Act, as well as the constitutional amendments and the subsequent bylaws introduced during the shifting political climate between 1998-2002. With the guarantee of a free press by the Press Law and better media access by the Broadcasting Law, stepping stones towards citizens’ right to media were laid. (8)
Currently the internet falls under the purview of the Ministry of Communication and Informatics (MCI). The institution was a renewed version of the Ministry of Information, which was formed in 1945 during the early formation of the Indonesian Republic. Under Soeharto’s rule the ministry acted to maintain and extend state control and to censor public expression. After being dissolved during the Reformasi in 1998, the ministry was reinstated in 2001 under the new name of State Ministry of Communication and Information, and reintroduced once again in 2005 under its current name. There are two main bodies working under the MCI jurisdiction: the Directorate General of Post and Telecommunication (DGPT) and the Indonesia Telecommunication Regulation Body (BRTI). In charge of overseeing telephone and internet services, the directorate is responsible for issuing licenses for ISPs, cybercafés, and mobile-phone service providers. BRTI exercises regulation, supervision, and control functions related to telecommunications services and networking. In practice however the Freedom House report stated that the extent of BRTI’s independence and effectiveness remains questionable as it is led by the DGPT director, and its budget draws from DGPT allocations. (9)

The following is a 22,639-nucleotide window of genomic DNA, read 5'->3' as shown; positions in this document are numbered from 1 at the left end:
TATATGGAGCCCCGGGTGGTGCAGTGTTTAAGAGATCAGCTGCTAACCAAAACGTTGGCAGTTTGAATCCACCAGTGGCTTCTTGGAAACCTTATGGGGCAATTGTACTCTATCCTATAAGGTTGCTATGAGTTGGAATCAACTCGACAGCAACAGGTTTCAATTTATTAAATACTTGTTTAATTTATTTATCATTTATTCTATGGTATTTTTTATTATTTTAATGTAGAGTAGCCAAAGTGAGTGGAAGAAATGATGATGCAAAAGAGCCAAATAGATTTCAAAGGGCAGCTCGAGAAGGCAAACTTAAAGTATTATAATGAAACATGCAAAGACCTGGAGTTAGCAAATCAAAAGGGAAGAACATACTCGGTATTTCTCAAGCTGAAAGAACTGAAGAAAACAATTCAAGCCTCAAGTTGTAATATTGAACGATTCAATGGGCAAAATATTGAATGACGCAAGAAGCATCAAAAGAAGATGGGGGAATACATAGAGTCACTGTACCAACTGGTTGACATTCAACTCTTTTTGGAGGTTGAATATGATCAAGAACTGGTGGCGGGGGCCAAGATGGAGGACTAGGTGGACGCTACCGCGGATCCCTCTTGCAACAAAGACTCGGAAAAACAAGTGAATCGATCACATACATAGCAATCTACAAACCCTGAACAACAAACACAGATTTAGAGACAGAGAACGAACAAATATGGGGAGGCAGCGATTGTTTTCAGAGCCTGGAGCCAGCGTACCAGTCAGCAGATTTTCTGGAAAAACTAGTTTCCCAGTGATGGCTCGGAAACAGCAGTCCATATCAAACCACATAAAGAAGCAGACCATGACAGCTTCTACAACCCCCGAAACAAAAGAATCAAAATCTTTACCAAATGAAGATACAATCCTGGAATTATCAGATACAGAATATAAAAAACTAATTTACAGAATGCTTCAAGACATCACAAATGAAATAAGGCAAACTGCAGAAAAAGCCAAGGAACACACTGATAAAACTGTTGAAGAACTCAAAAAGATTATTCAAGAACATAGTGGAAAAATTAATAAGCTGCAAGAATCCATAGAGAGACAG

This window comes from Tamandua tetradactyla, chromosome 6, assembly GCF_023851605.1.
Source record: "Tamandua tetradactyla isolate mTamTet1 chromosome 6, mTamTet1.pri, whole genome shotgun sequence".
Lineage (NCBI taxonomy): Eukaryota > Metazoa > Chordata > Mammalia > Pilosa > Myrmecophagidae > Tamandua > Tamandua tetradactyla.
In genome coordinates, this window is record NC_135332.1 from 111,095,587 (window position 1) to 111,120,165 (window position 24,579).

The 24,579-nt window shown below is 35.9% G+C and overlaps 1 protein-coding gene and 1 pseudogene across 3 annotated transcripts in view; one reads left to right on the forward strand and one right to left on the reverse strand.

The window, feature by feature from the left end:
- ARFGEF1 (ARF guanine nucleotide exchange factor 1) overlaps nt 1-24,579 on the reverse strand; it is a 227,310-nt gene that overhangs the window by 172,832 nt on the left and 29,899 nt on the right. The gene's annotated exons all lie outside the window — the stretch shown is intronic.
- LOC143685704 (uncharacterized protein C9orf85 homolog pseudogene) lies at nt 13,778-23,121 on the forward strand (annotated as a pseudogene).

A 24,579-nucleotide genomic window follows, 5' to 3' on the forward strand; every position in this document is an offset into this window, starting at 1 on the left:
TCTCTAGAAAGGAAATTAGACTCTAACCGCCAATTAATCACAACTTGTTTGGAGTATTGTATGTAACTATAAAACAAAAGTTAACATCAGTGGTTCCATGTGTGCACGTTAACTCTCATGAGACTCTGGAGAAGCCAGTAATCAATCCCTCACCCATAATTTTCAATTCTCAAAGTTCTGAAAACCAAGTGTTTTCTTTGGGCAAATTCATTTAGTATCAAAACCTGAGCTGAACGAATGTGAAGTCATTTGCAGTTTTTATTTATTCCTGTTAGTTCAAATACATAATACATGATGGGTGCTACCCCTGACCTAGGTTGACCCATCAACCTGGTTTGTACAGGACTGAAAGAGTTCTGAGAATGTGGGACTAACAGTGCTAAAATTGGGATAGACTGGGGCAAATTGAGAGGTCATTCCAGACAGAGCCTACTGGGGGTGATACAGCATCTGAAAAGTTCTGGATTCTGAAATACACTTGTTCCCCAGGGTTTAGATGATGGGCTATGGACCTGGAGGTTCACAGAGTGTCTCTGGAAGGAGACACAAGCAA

One of the ministry’s key mandates is the development of a democratic media landscape – but on many occasions its policies (or lack of policies) have been counterproductive in this regard. Examples include censorship, content blocking and filtering, and intervening in the operations of ISPs and search engines. This is largely attributed to the spectrum of vague legislation, contingent political gestures, and a lack of policies and governance based on human rights principles. Another official authority that regulates the media sector is the Indonesian Broadcasting Commission (KPI), an independent body established by the Broadcasting Law. However, the KPI has not been able to solve many of the problems mentioned above. Firstly, its focus is on television broadcasting, and it does not have juridiction over the internet. Secondly, KPI’s authority and credibility as an independent controlling body are eroded by current allegations of corruption and backdoor policies.